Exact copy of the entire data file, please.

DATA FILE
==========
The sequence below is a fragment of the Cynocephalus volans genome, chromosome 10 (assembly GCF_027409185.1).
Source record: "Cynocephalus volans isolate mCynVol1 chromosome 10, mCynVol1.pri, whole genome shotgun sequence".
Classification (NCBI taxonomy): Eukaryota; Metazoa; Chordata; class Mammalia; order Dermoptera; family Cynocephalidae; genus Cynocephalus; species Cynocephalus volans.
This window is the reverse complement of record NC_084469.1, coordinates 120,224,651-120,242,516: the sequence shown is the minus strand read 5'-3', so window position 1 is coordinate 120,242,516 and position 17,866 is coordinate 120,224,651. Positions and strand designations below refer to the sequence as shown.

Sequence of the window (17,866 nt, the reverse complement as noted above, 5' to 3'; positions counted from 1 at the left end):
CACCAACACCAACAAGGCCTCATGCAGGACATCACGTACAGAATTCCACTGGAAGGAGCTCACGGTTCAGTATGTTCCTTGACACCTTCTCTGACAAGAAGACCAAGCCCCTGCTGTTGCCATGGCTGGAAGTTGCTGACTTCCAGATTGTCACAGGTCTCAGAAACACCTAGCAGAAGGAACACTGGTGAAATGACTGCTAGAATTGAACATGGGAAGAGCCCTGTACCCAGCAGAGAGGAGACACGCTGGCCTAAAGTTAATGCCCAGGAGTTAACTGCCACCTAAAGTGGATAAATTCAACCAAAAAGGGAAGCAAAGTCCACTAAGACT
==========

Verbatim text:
The sequence below is a fragment of the Cynocephalus volans genome, chromosome 10 (assembly GCF_027409185.1).
Source record: "Cynocephalus volans isolate mCynVol1 chromosome 10, mCynVol1.pri, whole genome shotgun sequence".
Classification (NCBI taxonomy): Eukaryota; Metazoa; Chordata; class Mammalia; order Dermoptera; family Cynocephalidae; genus Cynocephalus; species Cynocephalus volans.
This window is the reverse complement of record NC_084469.1, coordinates 120,224,651-120,242,516: the sequence shown is the minus strand read 5'-3', so window position 1 is coordinate 120,242,516 and position 17,866 is coordinate 120,224,651. Positions and strand designations below refer to the sequence as shown.

Sequence of the window (17,866 nt, the reverse complement as noted above, 5' to 3'; positions counted from 1 at the left end):
CACCAACACCAACAAGGCCTCATGCAGGACATCACGTACAGAATTCCACTGGAAGGAGCTCACGGTTCAGTATGTTCCTTGACACCTTCTCTGACAAGAAGACCAAGCCCCTGCTGTTGCCATGGCTGGAAGTTGCTGACTTCCAGATTGTCACAGGTCTCAGAAACACCTAGCAGAAGGAACACTGGTGAAATGACTGCTAGAATTGAACATGGGAAGAGCCCTGTACCCAGCAGAGAGGAGACACGCTGGCCTAAAGTTAATGCCCAGGAGTTAACTGCCACCTAAAGTGGATAAATTCAACCAAAAAGGGAAGCAAAGTCCACTAAGACT